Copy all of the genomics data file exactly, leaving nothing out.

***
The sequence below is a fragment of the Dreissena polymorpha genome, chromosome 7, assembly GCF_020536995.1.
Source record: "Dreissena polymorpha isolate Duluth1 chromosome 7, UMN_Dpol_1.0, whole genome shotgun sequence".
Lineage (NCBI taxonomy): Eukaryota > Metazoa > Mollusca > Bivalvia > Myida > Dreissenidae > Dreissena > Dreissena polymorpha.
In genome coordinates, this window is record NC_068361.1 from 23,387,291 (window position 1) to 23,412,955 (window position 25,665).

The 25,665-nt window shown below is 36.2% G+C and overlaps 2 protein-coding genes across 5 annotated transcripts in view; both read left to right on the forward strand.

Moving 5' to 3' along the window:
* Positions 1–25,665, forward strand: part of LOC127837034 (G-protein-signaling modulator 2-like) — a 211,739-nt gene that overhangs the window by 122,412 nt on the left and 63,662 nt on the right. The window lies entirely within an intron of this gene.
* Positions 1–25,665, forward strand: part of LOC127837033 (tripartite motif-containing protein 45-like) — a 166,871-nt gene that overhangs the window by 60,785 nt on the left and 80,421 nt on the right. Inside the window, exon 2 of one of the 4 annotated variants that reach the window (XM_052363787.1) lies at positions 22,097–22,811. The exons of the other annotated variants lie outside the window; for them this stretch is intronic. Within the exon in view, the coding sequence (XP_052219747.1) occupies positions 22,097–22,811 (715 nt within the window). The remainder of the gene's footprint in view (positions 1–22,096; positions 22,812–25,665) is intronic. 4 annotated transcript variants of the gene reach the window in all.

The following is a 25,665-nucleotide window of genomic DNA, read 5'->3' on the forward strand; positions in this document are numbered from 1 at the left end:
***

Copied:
The sequence below is a fragment of the Dreissena polymorpha genome, chromosome 7, assembly GCF_020536995.1.
Source record: "Dreissena polymorpha isolate Duluth1 chromosome 7, UMN_Dpol_1.0, whole genome shotgun sequence".
Lineage (NCBI taxonomy): Eukaryota > Metazoa > Mollusca > Bivalvia > Myida > Dreissenidae > Dreissena > Dreissena polymorpha.
In genome coordinates, this window is record NC_068361.1 from 23,387,291 (window position 1) to 23,412,955 (window position 25,665).

The 25,665-nt window shown below is 36.2% G+C and overlaps 2 protein-coding genes across 5 annotated transcripts in view; both read left to right on the forward strand.

Moving 5' to 3' along the window:
* Positions 1–25,665, forward strand: part of LOC127837034 (G-protein-signaling modulator 2-like) — a 211,739-nt gene that overhangs the window by 122,412 nt on the left and 63,662 nt on the right. The window lies entirely within an intron of this gene.
* Positions 1–25,665, forward strand: part of LOC127837033 (tripartite motif-containing protein 45-like) — a 166,871-nt gene that overhangs the window by 60,785 nt on the left and 80,421 nt on the right. Inside the window, exon 2 of one of the 4 annotated variants that reach the window (XM_052363787.1) lies at positions 22,097–22,811. The exons of the other annotated variants lie outside the window; for them this stretch is intronic. Within the exon in view, the coding sequence (XP_052219747.1) occupies positions 22,097–22,811 (715 nt within the window). The remainder of the gene's footprint in view (positions 1–22,096; positions 22,812–25,665) is intronic. 4 annotated transcript variants of the gene reach the window in all.

The following is a 25,665-nucleotide window of genomic DNA, read 5'->3' on the forward strand; positions in this document are numbered from 1 at the left end: